Juddmonte Farms' Spanish Fern died Saturday evening from internal bleeding that resulted from a fractured pelvis, suffered at the start of the Breeders' Cup Filly & Mare Turf (gr. IT) at Churchill Downs. The 5-year-old daughter of El Gran Senor pulled herself up shortly after the break, noticeably favoring her left hind leg. She was removed by ambulance, examined by Dr. Ken Reed, treated for early signs of shock, and transported to Rood and Riddle Equine Hospital in Lexington.
Dr. Scott Hopper examined Spanish Fern at Rood and Riddle, where she was found to have a fracture of the left side of her pelvis, with internal bleeding associated with the fracture. She was given intravenous fluid and blood volume replacement, plus corticosteroids and treatment for shock. Though veterinarians were able to stabilize her, Spanish Fern began hemorrhaging again in the evening and died from internal bleeding around 9:30 p.m.
The following statement is from Dr. Larry Bramlage, a noted equine surgeon serving as a media contact as part of the American Association of Equine Practitioners' On-Call program: "Fractures of the pelvis are occasionally seen in the horse as the result of trauma of muscular exertion during exercise. Fractures of the pelvis are seen in horses while racing, training, or while turned out in a field. The pelvis serves as the anchorage for all of the major musculature of the hind limb. As we all watched the 'break' as the gate opened for the Filly & Mare Turf race we could see Spanish Fern accelerate and then immediately become lame on the left hind limb. She created the fracture with the force of her own musculature acceleration. The immediate swelling indicated that she lacerated one of the large blood vessels, which lie within the pelvis, when the fracture occurred. The first aid and care of this filly stabilized the situation. Unfortunately, she began to hemorrhage again late Saturday evening, a few hours after being admitted to the intensive care facility at Rood and Riddle.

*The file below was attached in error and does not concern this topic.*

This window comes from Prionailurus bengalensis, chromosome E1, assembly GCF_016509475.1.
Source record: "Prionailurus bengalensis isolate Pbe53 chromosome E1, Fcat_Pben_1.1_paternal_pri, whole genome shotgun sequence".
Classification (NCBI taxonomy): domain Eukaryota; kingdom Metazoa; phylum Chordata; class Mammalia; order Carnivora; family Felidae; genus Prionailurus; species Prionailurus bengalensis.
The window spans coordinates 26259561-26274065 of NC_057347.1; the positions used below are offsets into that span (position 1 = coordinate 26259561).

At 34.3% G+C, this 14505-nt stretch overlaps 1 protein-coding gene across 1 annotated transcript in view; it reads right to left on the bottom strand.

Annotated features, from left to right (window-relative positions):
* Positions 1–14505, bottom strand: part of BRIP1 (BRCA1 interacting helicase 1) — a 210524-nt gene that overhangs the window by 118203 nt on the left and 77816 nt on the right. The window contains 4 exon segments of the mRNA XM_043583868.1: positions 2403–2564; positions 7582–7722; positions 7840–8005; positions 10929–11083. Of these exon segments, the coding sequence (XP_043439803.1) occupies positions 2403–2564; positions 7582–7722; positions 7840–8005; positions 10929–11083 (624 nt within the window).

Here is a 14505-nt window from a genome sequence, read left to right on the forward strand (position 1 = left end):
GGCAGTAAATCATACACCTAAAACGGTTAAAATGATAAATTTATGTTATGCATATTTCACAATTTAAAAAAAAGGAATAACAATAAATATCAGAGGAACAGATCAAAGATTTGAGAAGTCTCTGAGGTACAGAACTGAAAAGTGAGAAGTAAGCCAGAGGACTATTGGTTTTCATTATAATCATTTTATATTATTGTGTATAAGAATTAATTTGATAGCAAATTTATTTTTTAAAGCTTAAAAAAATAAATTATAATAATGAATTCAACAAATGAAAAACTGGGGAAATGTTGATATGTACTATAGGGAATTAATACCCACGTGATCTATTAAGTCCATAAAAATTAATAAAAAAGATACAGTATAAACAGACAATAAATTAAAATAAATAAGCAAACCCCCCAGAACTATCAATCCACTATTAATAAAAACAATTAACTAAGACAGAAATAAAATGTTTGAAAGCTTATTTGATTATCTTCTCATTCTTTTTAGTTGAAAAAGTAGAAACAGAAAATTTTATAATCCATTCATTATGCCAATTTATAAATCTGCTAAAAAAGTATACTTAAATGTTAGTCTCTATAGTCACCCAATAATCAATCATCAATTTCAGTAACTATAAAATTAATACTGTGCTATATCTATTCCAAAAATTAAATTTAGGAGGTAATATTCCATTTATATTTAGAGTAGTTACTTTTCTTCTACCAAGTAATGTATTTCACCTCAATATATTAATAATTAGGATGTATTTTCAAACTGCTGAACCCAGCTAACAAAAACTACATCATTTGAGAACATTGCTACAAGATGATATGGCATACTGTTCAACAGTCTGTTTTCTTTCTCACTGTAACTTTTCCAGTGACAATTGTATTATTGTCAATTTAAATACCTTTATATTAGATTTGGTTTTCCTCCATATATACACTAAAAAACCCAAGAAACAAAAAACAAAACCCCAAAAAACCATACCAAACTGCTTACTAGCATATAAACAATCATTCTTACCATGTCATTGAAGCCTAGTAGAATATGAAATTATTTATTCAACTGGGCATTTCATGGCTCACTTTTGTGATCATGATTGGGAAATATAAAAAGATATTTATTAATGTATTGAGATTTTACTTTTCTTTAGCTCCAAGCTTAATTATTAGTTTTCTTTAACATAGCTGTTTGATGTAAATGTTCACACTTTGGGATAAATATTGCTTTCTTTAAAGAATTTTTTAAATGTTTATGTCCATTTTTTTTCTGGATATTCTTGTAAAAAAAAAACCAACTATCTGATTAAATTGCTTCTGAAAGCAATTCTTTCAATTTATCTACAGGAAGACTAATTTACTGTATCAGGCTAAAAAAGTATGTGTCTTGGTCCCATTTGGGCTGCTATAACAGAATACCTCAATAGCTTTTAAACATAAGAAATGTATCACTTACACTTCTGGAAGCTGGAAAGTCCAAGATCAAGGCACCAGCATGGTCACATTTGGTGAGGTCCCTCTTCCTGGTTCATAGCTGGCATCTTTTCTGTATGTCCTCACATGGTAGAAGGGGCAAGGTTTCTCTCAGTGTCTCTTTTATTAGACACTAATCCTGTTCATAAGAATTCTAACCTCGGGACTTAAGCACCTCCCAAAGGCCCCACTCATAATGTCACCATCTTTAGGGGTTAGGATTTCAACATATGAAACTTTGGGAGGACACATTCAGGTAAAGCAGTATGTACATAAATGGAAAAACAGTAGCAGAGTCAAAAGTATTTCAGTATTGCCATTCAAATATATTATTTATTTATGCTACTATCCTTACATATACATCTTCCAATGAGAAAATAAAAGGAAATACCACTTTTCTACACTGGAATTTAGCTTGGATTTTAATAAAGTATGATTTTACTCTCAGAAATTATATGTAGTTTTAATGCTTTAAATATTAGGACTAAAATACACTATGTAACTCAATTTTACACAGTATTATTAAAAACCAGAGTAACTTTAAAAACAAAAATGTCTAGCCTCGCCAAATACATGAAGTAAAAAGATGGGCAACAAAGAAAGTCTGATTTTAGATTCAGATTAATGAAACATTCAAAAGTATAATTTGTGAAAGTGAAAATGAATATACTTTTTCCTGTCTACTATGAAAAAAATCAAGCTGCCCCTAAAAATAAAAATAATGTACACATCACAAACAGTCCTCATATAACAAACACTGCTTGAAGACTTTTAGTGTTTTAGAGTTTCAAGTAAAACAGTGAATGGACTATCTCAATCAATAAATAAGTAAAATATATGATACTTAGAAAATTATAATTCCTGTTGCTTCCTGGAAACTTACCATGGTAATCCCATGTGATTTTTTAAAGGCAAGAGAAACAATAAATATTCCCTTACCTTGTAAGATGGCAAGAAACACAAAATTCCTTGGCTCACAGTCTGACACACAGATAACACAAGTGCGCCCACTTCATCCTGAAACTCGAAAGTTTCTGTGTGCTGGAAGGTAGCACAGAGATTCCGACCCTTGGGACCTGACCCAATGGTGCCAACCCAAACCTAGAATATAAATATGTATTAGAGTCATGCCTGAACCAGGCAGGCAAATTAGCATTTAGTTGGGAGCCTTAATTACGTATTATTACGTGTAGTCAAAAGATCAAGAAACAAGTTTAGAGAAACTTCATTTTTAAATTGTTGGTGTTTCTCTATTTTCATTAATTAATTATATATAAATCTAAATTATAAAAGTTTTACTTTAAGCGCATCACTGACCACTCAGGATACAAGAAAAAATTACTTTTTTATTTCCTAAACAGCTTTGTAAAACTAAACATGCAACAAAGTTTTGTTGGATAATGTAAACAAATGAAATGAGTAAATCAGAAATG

"Fatal hemorrhage is a rare, but well documented sequele of fracture of the pelvis in the horse. This is one of the situations where absolute bed rest is the prescription for stabilizing the hemorrhage and allowing the vessels to clot. Unfortunately this is not possible in the horse and they become victims of their innate desire to remain mobile and unrestrained in times of stress. In this instance that instinct re-initiated the hemorrhaging and proved fatal to Spanish Fern."
Spanish Fern was trained by Hall of Fame horseman Robert Frankel, who said hours after the incident that she had never indicated any soundness problems. The Juddmonte homebred won six of 19 careers starts, including the 1999 Yellow Ribbon Invitational Stakes (gr. IT) and this year's Santa Ana Handicap (gr. IIT).